Crossing Cook Strait
going home to be
ordained in the

parish of his
father, while seas wished
by and the wind

had its say in the
wires, it came to
him there was no

God. Not that
God was sulking or had
turned His back—that

had happened
often. It was that God
wasn’t there, was

nowhere, a Word
without reference or
object. Who was

God? He was the
Lord. What Lord was
that? The Lord God. Back

and forth it went while
stern lifted, screw
shuddered, stars glowed

and faded. The
universe was losing
weight. It was

then he threw his
Bible into the
sea. He was a

poet and would
write his own. Happiness
was nothing

but not being
sad. It was your
self in this one and

only moment
without grief or
remorse, without God

or a future—sea,
sky, the decks
rolling underfoot.

C. K. Stead CBE is a leading figure in Commonwealth literature – novelist, poet, critic, teacher, controversialist and the author of many books. Christian Karlson (Karl) Stead was born in New Zealand in 1932. He lives in Auckland but spends a part of each year living and writing overseas. He is married with three children, one of whom, Charlotte Grimshaw, is also a writer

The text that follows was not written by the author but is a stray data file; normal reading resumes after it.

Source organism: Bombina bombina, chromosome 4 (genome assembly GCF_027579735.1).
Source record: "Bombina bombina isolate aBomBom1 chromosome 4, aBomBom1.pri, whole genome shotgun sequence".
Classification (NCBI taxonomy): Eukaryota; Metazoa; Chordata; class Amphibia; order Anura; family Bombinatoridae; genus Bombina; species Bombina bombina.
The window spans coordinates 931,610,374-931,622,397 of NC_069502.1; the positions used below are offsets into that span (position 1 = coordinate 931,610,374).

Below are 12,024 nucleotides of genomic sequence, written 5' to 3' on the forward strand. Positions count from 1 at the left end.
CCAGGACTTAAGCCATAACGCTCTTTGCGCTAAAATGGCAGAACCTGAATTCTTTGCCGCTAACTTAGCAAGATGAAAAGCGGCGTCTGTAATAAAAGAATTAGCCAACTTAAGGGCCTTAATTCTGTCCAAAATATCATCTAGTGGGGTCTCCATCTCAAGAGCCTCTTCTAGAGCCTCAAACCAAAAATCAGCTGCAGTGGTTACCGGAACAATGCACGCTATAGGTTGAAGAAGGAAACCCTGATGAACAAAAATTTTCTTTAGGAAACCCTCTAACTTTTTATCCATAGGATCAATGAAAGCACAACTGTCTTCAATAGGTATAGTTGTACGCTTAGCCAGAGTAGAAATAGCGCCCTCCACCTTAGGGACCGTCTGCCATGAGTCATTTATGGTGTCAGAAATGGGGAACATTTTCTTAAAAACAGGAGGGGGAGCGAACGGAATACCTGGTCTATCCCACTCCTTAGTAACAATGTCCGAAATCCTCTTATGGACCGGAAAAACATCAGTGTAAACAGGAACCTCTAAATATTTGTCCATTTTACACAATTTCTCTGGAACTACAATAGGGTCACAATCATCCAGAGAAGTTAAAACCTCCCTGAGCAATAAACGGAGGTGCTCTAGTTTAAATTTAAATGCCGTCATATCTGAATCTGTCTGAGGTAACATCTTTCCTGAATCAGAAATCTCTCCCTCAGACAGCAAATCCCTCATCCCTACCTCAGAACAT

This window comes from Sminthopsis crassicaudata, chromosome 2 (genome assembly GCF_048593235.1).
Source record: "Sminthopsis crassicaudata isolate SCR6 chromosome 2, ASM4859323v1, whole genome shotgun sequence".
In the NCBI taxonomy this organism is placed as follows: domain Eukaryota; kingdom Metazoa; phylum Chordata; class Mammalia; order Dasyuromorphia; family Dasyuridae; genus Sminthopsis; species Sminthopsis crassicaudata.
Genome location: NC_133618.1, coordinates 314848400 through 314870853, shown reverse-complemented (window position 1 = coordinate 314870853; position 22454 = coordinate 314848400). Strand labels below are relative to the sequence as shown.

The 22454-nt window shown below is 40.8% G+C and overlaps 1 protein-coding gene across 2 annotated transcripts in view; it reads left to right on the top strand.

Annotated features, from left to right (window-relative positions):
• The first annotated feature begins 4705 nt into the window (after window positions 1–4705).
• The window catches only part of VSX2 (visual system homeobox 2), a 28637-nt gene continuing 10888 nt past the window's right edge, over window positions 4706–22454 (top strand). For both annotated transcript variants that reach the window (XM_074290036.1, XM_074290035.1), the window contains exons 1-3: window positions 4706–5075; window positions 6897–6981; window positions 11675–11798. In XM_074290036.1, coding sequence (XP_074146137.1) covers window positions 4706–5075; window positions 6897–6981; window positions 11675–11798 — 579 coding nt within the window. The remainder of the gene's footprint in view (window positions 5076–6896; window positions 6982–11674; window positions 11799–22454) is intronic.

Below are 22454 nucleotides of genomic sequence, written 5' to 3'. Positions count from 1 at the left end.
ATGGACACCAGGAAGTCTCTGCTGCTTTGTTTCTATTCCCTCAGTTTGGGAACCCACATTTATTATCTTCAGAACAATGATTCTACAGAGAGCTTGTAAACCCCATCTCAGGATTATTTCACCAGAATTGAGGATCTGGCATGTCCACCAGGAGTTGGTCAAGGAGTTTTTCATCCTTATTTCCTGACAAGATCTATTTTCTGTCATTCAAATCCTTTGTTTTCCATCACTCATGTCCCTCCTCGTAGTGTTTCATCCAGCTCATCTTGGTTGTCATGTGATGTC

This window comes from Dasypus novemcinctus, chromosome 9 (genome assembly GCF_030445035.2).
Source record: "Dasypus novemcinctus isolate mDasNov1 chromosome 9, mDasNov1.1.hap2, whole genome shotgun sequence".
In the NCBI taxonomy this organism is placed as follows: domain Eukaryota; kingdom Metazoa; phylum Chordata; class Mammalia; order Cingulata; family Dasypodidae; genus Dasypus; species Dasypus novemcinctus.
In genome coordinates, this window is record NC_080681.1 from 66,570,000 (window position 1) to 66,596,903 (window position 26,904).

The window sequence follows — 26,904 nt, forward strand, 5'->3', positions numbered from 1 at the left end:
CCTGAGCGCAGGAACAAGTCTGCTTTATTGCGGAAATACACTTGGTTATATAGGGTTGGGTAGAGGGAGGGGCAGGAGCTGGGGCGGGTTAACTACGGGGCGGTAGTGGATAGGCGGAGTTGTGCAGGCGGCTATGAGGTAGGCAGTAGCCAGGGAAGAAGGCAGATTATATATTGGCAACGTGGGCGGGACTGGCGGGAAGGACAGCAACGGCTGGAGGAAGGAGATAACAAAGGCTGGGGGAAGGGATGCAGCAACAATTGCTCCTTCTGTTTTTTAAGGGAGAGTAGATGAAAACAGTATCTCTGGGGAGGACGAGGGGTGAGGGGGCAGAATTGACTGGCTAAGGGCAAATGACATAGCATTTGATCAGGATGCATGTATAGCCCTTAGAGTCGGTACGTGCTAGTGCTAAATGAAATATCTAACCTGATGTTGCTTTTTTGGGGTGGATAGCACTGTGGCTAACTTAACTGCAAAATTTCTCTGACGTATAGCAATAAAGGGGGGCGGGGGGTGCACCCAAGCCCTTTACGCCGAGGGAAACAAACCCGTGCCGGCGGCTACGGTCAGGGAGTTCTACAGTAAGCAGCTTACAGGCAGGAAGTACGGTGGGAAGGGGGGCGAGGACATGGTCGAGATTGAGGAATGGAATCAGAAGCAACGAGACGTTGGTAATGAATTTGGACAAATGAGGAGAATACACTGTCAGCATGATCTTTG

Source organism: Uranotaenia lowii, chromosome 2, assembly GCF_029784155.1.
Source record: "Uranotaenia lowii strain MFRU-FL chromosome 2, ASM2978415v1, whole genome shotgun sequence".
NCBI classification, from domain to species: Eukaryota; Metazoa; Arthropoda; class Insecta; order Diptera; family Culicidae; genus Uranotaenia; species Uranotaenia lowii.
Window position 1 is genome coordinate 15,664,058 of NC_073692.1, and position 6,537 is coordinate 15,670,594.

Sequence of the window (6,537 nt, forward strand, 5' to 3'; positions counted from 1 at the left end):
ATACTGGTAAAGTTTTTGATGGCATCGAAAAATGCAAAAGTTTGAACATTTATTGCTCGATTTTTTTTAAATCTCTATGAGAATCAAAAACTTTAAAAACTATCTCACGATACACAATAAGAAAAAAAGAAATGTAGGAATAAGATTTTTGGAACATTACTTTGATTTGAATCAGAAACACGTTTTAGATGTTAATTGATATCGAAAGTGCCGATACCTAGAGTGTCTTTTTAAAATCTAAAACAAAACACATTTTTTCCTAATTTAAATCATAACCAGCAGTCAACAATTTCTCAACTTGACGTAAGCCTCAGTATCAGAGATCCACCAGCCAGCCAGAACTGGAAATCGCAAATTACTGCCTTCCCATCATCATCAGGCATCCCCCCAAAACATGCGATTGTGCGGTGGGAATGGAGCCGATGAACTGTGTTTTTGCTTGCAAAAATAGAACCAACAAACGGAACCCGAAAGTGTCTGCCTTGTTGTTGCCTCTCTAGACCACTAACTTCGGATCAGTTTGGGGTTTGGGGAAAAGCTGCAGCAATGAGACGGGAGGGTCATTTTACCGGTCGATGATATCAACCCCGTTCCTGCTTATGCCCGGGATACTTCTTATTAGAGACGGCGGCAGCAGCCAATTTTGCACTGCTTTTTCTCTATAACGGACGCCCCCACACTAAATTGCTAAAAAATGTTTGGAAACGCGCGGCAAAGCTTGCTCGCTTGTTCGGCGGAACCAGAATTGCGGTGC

In 2004 he published a new collection of poems, The Red Tram, as well as a new novel, Mansfield, both published by Auckland University Press.

Stead comments: ‘This is one of my 13-syllable triplet poems – a number I’ve written in recent years have found their way into that casual and yet quite demanding form. The poem comes from a story about Allen Curnow, on his way home after completing his training for the Anglican priesthood, finding he had lost his faith. I have fictionalised it, so he isn’t named.’

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